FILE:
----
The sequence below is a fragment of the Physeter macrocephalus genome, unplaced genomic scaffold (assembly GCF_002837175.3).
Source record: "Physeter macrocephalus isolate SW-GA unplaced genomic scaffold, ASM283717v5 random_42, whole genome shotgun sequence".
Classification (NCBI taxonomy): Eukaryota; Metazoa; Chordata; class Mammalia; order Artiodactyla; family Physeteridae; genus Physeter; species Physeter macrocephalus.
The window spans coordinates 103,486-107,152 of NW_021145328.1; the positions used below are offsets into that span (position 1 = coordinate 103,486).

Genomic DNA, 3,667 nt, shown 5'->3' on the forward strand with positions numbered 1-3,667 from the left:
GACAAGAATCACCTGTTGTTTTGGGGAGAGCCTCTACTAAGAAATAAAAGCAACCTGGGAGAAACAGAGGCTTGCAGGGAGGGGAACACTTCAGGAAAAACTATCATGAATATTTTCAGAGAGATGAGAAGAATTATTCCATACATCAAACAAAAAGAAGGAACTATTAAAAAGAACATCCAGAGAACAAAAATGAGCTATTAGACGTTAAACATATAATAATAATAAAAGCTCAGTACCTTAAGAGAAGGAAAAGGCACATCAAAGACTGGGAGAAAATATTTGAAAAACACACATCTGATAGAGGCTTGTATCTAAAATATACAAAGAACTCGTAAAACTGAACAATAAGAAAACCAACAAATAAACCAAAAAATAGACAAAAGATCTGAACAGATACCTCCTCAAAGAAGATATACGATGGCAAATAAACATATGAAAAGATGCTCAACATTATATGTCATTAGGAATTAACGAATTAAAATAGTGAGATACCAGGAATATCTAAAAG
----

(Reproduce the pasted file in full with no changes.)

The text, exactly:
The sequence below is a fragment of the Physeter macrocephalus genome, unplaced genomic scaffold (assembly GCF_002837175.3).
Source record: "Physeter macrocephalus isolate SW-GA unplaced genomic scaffold, ASM283717v5 random_42, whole genome shotgun sequence".
Classification (NCBI taxonomy): Eukaryota; Metazoa; Chordata; class Mammalia; order Artiodactyla; family Physeteridae; genus Physeter; species Physeter macrocephalus.
The window spans coordinates 103,486-107,152 of NW_021145328.1; the positions used below are offsets into that span (position 1 = coordinate 103,486).

Genomic DNA, 3,667 nt, shown 5'->3' on the forward strand with positions numbered 1-3,667 from the left:
GACAAGAATCACCTGTTGTTTTGGGGAGAGCCTCTACTAAGAAATAAAAGCAACCTGGGAGAAACAGAGGCTTGCAGGGAGGGGAACACTTCAGGAAAAACTATCATGAATATTTTCAGAGAGATGAGAAGAATTATTCCATACATCAAACAAAAAGAAGGAACTATTAAAAAGAACATCCAGAGAACAAAAATGAGCTATTAGACGTTAAACATATAATAATAATAAAAGCTCAGTACCTTAAGAGAAGGAAAAGGCACATCAAAGACTGGGAGAAAATATTTGAAAAACACACATCTGATAGAGGCTTGTATCTAAAATATACAAAGAACTCGTAAAACTGAACAATAAGAAAACCAACAAATAAACCAAAAAATAGACAAAAGATCTGAACAGATACCTCCTCAAAGAAGATATACGATGGCAAATAAACATATGAAAAGATGCTCAACATTATATGTCATTAGGAATTAACGAATTAAAATAGTGAGATACCAGGAATATCTAAAAG